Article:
Does No One Remember That The NBA Tried And Failed To Do Paid Internet Videos A Year Ago?
from the reporting?--bah! dept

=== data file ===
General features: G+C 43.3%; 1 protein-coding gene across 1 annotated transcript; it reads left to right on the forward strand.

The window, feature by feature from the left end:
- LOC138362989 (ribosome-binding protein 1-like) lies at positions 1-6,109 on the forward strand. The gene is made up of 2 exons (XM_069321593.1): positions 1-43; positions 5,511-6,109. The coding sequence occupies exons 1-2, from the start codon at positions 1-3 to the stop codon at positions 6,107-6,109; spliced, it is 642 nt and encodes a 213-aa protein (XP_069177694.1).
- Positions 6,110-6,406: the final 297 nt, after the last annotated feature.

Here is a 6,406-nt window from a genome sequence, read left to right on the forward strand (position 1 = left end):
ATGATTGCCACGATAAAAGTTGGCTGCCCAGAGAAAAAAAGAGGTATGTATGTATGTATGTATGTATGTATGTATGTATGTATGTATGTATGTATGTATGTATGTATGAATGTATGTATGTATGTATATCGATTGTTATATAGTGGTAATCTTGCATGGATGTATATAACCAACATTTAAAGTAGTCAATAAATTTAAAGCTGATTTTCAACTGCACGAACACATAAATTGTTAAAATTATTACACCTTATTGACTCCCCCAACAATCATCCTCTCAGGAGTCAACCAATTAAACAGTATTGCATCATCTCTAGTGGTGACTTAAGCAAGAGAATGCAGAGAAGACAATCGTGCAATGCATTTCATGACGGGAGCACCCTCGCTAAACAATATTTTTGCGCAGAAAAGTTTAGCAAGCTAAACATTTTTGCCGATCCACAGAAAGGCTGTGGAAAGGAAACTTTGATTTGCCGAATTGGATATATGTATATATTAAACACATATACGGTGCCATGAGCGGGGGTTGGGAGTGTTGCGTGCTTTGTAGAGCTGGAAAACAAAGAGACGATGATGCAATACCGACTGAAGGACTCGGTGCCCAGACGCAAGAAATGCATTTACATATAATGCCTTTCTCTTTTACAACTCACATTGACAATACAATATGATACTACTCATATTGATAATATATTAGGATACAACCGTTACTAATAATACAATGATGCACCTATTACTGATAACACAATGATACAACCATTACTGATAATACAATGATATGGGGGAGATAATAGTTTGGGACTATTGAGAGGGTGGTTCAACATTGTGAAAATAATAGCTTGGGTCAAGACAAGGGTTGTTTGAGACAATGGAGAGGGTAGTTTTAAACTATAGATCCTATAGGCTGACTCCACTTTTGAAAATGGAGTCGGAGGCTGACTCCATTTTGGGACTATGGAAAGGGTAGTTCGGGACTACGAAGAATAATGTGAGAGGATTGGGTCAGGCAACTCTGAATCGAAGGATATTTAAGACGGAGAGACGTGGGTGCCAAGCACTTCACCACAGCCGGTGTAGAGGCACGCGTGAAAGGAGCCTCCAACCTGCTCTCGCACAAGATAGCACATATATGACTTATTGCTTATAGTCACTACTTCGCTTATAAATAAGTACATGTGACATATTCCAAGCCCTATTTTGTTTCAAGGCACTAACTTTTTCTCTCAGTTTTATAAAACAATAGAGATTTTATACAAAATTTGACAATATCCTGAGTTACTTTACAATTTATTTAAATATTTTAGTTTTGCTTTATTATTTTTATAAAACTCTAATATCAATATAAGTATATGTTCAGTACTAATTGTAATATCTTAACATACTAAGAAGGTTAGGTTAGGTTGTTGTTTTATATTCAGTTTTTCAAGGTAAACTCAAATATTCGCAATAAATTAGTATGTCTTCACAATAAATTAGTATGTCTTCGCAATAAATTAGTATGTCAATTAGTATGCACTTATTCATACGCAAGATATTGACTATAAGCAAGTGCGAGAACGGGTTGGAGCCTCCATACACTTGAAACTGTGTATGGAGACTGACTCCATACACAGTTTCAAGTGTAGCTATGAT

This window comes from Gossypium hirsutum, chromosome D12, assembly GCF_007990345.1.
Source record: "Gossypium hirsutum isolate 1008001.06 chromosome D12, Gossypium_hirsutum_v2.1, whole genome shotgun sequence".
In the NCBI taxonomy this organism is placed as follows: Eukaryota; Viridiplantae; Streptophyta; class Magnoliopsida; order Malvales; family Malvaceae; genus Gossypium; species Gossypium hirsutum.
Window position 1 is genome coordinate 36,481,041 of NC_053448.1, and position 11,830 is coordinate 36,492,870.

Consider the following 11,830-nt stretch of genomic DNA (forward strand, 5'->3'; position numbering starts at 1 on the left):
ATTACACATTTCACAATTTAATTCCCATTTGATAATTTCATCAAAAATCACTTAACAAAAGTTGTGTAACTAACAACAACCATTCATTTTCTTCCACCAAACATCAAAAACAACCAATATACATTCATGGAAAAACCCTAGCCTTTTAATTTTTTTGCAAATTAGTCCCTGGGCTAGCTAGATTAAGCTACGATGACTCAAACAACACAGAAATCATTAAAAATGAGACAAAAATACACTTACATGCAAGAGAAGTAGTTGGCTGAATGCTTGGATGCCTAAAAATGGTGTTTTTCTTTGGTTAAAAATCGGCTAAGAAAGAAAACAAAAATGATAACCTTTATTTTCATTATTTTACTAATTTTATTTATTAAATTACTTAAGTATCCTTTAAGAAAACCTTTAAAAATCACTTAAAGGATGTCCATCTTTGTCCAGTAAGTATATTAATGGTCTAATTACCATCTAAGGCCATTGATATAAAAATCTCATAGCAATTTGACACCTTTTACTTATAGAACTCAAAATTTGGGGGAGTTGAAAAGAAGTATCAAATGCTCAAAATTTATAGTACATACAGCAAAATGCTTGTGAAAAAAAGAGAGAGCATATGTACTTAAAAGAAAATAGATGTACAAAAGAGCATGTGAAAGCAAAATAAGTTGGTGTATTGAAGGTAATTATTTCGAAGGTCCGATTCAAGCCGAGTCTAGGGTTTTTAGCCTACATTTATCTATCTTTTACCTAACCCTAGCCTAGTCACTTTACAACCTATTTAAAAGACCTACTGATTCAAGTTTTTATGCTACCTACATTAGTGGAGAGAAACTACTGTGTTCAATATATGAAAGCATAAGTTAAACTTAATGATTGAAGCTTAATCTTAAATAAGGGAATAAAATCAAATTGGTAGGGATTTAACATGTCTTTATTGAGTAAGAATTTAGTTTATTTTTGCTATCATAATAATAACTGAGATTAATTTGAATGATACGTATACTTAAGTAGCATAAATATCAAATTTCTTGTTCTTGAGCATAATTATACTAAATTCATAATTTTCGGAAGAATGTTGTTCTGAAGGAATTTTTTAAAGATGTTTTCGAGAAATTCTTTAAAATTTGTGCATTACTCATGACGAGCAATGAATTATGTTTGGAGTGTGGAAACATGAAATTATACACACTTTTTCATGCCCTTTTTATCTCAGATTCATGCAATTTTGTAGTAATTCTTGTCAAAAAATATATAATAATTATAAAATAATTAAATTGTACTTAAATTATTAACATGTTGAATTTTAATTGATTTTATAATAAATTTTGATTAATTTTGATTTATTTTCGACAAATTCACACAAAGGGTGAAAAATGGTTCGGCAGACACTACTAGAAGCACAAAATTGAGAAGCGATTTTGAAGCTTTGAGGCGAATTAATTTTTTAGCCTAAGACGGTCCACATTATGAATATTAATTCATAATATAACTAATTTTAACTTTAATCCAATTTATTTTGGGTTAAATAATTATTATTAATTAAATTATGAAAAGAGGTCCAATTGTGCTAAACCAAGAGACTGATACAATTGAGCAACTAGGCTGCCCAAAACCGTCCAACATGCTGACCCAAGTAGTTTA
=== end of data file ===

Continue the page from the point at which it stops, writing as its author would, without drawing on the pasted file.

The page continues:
Perhaps it's not surprising to find reporters who can't remember events in the tech world from 10 years ago when the same things are repeating themselves today, but is it really so hard to expect a reporter from a major publication (say, the NY Times) to at least remember what happened a year ago? In January of 2006, Google announced its Google Video product to tremendous fanfare. At the time of the launch, the big story wasn't about a YouTube competitor (YouTube still wasn't that big), but that Google had signed a bunch of deals with content providers to let users buy online videos. One of the big brand name partners was the NBA, who had agreed to post videos of basketball games (both recent and classic) that could be downloaded for just $4. Lots of folks wrote about it -- even the NY Times. It was a "big deal." Of course, what followed was that no one wanted to pay to see basketball games online. Instead, everyone gravitated to free content on YouTube. So, Google just bought YouTube and the deal with the NBA was quietly shuttered, receiving a lot less attention than when it was announced. So why is it that when the NBA decides to let fans buy both new and classic games from its own site for $3 (getting cheaper!), it's written up as a big new thing in the NY Times without a single mention of the fact that the NBA failed at doing nearly an identical thing just a year ago?